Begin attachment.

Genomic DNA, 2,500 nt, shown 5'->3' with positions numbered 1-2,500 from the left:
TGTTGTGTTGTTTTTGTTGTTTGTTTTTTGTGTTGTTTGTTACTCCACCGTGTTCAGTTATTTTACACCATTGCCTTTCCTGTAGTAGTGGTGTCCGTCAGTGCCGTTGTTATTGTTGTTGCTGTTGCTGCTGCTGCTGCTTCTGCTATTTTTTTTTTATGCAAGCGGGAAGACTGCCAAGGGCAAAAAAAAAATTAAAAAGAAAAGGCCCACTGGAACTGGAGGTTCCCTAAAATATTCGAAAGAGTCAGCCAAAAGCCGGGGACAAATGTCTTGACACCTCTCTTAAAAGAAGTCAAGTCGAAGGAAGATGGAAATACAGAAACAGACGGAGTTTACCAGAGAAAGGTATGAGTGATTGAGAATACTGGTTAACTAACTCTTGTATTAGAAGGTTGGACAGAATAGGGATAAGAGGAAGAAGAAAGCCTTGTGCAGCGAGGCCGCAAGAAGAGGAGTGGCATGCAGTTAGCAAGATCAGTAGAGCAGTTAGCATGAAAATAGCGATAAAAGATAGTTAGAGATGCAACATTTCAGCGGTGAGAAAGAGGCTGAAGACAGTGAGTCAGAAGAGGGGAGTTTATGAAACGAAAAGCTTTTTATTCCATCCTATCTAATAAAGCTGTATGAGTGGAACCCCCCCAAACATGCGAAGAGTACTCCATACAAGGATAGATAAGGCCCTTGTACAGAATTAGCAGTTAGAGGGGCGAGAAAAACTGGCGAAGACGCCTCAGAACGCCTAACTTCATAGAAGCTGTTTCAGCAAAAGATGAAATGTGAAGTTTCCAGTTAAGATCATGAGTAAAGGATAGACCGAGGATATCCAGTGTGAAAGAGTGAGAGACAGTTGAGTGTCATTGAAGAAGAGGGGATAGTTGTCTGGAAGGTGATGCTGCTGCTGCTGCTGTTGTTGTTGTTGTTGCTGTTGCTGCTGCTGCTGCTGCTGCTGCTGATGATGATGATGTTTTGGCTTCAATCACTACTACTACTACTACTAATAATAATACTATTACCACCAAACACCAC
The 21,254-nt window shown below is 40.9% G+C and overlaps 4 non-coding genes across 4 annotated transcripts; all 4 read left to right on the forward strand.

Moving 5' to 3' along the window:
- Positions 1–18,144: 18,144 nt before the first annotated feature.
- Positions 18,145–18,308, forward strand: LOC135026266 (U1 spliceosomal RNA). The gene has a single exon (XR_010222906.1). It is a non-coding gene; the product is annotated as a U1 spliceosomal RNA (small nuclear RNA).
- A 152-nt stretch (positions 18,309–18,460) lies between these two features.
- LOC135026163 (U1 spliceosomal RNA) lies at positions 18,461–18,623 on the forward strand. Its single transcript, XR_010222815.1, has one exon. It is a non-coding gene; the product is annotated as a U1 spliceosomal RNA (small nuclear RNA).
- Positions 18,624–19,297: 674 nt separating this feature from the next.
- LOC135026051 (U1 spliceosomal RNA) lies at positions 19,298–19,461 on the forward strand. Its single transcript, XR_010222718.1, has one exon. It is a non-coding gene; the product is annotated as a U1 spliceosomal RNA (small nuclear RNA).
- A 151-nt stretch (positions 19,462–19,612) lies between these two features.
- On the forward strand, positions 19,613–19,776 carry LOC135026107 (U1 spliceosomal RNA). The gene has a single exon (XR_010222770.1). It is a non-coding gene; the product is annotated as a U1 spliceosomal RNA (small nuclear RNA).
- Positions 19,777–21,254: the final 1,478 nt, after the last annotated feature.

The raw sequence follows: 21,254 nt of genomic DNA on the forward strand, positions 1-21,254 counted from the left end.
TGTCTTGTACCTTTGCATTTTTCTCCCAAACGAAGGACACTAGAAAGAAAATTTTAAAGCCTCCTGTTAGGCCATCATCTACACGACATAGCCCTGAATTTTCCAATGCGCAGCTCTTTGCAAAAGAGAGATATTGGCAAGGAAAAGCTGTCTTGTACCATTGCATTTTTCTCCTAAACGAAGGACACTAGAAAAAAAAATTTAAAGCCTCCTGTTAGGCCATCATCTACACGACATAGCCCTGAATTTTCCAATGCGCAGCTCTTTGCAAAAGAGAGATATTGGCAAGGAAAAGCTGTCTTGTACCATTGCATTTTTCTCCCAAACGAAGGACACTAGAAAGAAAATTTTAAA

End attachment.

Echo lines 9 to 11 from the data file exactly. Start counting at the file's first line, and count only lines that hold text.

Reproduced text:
- Positions 18,624–19,297: 674 nt separating this feature from the next.
- LOC135026051 (U1 spliceosomal RNA) lies at positions 19,298–19,461 on the forward strand. Its single transcript, XR_010222718.1, has one exon. It is a non-coding gene; the product is annotated as a U1 spliceosomal RNA (small nuclear RNA).
- A 151-nt stretch (positions 19,462–19,612) lies between these two features.